Republica: Himalayan cliff honey bee, the insect known for its ingenuity in making its colonies in places where humans and predators do not have easy access, has lately started to prefer higher altitudes for habitat.
According to apiarists, the stinging winged insect heavily searched after, mostly by humans, for the sweet nectar called honey it hoards collecting from various flowers has started migrating toward higher places to make colonies.
With the bees climbing higher to make their hives, people making their living by harvesting honey from wild bee colonies now need take more risk and climb up difficult cliffs to reach the bee colonies. Honey hunters said the availability of the bee colonies in the usual areas have plummeted sharply.
Suroj Pokharel, the director of Child Development Program, who has also conducted research on bee, said due to rising temperatures, the effect of climate change, the Himalayan cliff bees have started climbing higher for making hives.
He informed that even the bees found in the Tarai plains have also started moving to higher altitudes to make their hives. He further informed that over the past 10 years the bees have started to move to places that are 200 to 400 meters higher than their usual habitats.
“The species of honeybee found in the plains could be found up to the altitude of 1100 meters but now they have climbed 200 meters further up,” said Pokharel
According to him, the Himalayan cliff bees used to climb down to 1,000 meters to escape the cold during the winter. But now, it does not descend below 1200 meters. Similarly, the Himalayan bee, which were found at the altitude of 3,100 meters, are now found at 3,500 meters.
“The change in the habitat of the bees can be attributed to the rising temperatures and the development of modern infrastructure including roads and buildings,” Pokharel further said. “The Himalayan bees are no more found in the places where they were found until a decade ago.”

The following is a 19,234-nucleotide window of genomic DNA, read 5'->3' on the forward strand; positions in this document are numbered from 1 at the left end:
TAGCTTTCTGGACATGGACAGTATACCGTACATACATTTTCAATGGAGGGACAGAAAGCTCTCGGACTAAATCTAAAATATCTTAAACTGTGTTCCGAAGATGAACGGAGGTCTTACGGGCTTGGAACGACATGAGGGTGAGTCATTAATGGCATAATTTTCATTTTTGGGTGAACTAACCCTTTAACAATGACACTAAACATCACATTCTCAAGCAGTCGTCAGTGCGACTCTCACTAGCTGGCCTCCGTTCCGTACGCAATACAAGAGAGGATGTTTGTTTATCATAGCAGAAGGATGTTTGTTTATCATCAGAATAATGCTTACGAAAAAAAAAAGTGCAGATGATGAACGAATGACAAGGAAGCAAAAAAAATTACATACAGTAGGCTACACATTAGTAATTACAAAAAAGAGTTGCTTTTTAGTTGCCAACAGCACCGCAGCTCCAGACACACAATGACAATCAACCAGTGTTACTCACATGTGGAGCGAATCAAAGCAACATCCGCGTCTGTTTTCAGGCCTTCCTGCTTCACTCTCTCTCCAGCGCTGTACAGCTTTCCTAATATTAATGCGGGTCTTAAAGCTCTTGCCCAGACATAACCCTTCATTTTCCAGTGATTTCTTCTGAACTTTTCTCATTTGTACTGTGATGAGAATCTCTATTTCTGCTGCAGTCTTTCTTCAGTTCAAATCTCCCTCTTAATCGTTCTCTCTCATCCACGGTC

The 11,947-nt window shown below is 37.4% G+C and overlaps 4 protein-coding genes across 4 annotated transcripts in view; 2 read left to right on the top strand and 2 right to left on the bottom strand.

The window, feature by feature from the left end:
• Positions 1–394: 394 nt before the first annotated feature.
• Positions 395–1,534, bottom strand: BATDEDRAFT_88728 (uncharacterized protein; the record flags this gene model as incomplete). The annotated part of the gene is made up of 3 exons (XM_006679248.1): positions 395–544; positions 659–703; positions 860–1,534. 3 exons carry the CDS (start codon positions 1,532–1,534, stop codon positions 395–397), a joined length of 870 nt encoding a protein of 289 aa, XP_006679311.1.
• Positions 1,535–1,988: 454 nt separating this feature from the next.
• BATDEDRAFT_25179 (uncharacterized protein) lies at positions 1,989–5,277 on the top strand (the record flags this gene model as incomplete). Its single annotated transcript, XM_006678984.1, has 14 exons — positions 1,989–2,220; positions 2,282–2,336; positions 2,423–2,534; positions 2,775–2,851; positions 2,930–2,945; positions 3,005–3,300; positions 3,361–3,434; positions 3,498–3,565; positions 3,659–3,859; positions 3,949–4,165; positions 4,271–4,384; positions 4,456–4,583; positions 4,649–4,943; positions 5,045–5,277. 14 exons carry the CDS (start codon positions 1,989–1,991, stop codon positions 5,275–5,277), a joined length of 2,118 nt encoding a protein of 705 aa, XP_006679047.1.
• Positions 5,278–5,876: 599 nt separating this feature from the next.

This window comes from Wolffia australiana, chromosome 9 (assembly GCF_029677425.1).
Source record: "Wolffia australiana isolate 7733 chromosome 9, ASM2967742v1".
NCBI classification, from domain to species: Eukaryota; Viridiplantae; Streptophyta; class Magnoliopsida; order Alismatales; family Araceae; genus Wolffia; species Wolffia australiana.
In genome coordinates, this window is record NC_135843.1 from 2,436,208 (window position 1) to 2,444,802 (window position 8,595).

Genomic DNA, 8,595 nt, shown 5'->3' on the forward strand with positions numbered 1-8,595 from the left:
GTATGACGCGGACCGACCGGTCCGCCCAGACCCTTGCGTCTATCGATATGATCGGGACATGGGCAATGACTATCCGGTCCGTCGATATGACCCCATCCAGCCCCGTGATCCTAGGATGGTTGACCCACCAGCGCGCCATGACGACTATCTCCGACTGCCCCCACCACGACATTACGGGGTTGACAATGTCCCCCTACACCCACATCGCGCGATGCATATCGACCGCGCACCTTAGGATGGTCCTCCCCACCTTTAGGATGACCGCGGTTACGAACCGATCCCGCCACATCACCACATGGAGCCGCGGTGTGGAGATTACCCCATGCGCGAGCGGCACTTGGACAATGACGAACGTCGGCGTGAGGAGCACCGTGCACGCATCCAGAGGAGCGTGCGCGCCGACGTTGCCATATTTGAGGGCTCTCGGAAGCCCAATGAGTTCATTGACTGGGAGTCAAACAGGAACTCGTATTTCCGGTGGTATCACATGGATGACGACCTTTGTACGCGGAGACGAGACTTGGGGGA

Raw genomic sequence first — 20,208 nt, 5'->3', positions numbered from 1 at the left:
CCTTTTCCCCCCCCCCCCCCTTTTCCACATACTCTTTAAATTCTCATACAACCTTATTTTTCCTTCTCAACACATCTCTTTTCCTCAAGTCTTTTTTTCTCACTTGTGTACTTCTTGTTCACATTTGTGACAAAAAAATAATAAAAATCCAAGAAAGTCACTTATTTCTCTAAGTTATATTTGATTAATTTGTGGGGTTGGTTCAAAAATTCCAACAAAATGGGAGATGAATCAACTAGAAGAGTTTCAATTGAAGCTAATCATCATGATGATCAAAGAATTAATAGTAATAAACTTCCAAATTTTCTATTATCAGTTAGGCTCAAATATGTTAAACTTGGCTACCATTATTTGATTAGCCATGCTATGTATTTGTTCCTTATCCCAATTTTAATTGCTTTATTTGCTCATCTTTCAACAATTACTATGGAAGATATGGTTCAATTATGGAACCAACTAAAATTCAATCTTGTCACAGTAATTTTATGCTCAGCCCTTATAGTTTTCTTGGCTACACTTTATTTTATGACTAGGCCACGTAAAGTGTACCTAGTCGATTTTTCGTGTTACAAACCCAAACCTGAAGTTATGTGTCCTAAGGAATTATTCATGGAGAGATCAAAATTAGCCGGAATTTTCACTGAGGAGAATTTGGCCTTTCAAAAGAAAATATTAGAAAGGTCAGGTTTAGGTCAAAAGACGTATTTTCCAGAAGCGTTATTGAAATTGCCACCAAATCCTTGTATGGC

Pokharel is of the opinion that increasing dust and smoke in the villages and modern infrastructure have threatened their existence. Also, the increaseing use of insecticides have taken a serious toll on the honeybees.
Climate change that has gradually altered the flowering time of the rhododendron, the main source of nectar for the himalayan bees, has also affected the bee species found in the Himalayas. “Increasing adversities have forced the bees to migrate to relatively safer areas in the highlands,” Pokharel opined.
Jitesh Pradhan, who has made a documentary describing the hardships of honey hunters, said that bee colonies are very hard to find in the usual and accessible areas.
“The bees have started to choose more adverse geographies for building their colonies,” Pradhan added.
Moti Bahadur Gurung, a honey hunter, who is also the vice chair of the Conservation Area Management Sub-Committee under the Annapuran Conservation Area Project (ACAP), said they have found that honey productivity in the wild bee colonies have decreased in recent years.
“We risk our lives climbing adverse cliffs searching for bee colonies to harvest the honey. But, the harvests are not good now compared to the past. A liter of cliff bee honey costs over Rs 2,500 rupees in the villages.
Started in year 2010, ‘Climate Himalaya’ initiative has been working on Mountains and Climate linked issues in the Himalayan region of South Asia. In the last five years this knowledge sharing portal has become one of the important references for the governments, research institutions, civil society groups and international agencies, those have work and interest in the Himalayas. The Climate Himalaya team innovates on knowledge sharing, capacity building and climatic adaptation aspects in its focus countries like Bhutan, India, Nepal and Pakistan. Climate Himalaya’s thematic areas of work are mountain ecosystem, water, forest and livelihood. Read>>